Of course, finally now that a lot more have bought 3000 series after 2 years of unavailability, the best move is to lock newer features for newer cards, since there are no technical details on the surface it definitely sounds like Nvidia being a scumbag, like always.
Also, YouTube does not allow people to find content made by small channels. In the rare cases people do find your small channel, YT will immediately autoplay into a "related" video from a big channel over the other videos from the series. Most non-YouTube sites get pretty mad when you try to give people an external way to find your content. So I can't even directly link anybody to what I'm talking about.
It wouldn't matter if I had a complete exclusive to beat people to the trend. The first "preferred partner" to repost, react, or comment about that exclusive would likely outperform my original video by at least 10,000 to 1. People may even credit that celebrity influencer for having the exclusive.
I actually did the math recently. If my time investment had been paid like my engineering salary, Then would be close to paying YT around $200 per each of my ~750 subscribers. Close to $150k in labor over 18 months (mostly editing) with $5-$10k invested in equipment, software, building out my studio space, etc. That investment does not show on screen, and it has not brought in even a single cent in revenue.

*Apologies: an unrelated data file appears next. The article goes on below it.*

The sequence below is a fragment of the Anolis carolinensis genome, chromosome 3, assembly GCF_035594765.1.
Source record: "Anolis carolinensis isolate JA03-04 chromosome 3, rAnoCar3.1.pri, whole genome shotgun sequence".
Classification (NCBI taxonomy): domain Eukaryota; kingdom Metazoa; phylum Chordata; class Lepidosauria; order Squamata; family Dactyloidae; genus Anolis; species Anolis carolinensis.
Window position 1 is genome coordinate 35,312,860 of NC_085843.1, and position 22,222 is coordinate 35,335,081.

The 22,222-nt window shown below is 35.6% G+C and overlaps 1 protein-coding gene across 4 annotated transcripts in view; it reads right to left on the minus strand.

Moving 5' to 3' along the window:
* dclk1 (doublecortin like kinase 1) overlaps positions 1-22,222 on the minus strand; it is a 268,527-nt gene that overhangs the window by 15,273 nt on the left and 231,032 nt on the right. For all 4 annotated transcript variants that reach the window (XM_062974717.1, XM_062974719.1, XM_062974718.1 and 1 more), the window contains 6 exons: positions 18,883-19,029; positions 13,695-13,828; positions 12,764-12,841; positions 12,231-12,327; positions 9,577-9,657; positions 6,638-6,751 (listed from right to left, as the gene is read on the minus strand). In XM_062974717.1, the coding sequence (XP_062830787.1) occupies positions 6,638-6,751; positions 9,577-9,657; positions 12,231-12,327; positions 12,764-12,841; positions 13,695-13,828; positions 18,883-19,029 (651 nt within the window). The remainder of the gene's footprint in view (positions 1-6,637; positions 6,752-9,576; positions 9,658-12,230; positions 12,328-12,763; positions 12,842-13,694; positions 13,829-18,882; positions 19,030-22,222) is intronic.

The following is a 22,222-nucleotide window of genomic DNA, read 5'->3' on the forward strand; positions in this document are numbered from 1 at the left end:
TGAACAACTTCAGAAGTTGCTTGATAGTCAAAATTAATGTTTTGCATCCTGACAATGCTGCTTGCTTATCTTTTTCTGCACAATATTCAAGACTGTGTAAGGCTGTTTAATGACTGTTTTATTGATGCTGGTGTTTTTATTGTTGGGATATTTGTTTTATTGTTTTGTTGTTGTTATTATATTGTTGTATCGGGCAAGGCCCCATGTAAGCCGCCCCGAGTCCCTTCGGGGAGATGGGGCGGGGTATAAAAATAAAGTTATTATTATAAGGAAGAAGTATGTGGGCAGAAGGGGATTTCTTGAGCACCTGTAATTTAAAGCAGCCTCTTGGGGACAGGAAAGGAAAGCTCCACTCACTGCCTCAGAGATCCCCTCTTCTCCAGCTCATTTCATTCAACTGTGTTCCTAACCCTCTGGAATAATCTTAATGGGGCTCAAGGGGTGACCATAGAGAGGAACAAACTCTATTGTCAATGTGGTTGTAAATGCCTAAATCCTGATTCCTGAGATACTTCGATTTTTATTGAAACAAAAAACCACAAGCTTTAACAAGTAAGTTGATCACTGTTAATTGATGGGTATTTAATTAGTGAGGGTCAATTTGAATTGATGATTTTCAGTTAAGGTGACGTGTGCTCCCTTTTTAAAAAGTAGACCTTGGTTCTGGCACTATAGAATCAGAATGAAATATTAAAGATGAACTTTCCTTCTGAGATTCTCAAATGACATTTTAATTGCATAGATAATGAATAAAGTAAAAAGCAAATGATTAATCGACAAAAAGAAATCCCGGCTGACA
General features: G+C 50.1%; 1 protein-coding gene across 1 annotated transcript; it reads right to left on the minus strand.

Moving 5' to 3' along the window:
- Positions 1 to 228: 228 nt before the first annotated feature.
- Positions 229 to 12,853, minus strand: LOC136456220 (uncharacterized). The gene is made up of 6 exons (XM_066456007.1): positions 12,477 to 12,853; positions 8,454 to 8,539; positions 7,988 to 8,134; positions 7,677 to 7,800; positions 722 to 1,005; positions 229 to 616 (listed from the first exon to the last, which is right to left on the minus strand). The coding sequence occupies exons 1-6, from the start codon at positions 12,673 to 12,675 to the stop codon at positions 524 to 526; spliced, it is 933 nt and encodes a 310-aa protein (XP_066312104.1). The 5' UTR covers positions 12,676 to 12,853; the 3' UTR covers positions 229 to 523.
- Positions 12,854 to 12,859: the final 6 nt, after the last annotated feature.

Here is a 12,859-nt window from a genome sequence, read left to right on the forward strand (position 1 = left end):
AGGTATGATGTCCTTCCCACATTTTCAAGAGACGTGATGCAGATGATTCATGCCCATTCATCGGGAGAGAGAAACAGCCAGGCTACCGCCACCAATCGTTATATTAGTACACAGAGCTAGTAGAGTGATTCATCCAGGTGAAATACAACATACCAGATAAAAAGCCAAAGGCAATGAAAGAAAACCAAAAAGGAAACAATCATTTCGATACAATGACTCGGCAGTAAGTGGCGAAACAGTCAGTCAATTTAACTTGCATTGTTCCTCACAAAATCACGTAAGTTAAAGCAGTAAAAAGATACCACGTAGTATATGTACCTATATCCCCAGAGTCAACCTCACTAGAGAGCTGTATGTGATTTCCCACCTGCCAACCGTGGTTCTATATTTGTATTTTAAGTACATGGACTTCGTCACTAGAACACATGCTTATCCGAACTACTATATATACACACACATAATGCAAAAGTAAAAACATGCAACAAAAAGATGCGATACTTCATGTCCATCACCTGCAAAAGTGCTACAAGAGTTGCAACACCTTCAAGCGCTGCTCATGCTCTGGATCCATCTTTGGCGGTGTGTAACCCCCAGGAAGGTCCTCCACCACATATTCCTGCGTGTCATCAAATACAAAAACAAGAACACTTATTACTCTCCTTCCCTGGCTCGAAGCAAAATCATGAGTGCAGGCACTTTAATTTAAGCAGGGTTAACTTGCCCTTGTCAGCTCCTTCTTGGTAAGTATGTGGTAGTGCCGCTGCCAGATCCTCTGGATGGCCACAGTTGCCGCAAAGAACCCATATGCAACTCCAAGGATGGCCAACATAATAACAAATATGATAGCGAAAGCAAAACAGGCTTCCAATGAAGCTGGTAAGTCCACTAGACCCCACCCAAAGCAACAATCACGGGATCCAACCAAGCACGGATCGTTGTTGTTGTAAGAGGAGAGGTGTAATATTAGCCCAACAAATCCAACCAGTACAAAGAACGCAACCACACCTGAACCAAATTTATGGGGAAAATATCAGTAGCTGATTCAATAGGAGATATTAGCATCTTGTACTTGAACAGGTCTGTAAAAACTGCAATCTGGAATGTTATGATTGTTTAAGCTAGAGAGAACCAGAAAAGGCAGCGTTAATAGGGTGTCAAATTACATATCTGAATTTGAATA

I would be closer to breaking even if I had bought into a literal Ponzi scheme.
I can afford an expensive life-consuming hobby like that, but I feel really bad for the kids who think hat they can just grab a camera and turn this into, like, an actual job. It doesn't work that way, especially post-covid. YouTube requires you to be an incredibly well-connected insider with a team of people to support you, just like Hollywood or anywhere else in the big money entertainment/celebrity/arts industry. One of the most common way to get that support, is by being directly and indirectly paid by the companies selling the tech products you review.
Bringing me back to my original point: any YouTube reviewer that anybody has ever heard of is just shilling for money and access. They all do slightly different versions of the same mental gymnastics to justify it to themselves, but it still is what it is.
Nvidia buys a heckton of ad reads on many channels, so you'd better believe these people are going to treat their new expensive tech like the second coming of GabeN, even though it won't even be available to 99.9% of gamers for the forseeable future. Games occasionally support current DLSS 2, but DLSS 3, I'm not so sure.
I see and understand you are passionate about content creation, however, not everyone that is a reviewer on youtube is shilling for companies. For instance Gamers Nexus is reasonably independent. There are not many who are as good but Project Farm is also a relatively unbiased reviewer of tools and the such. Many things you have said are in general true, but also not necessarily fair to what people have made their channels into. People only do things in a certain way because it works and they are incentivized to do so monetarily. The idea that you need to have contacts and luck to succeed on Youtube or even Twitch is not true as a whole. Certainly it helps to get lucky with a collaboration or you were in the right place at the right time with a video, but that is not the whole picture. I believe Ludwig made a separate YouTube channel anonymously to prove as much and it did well.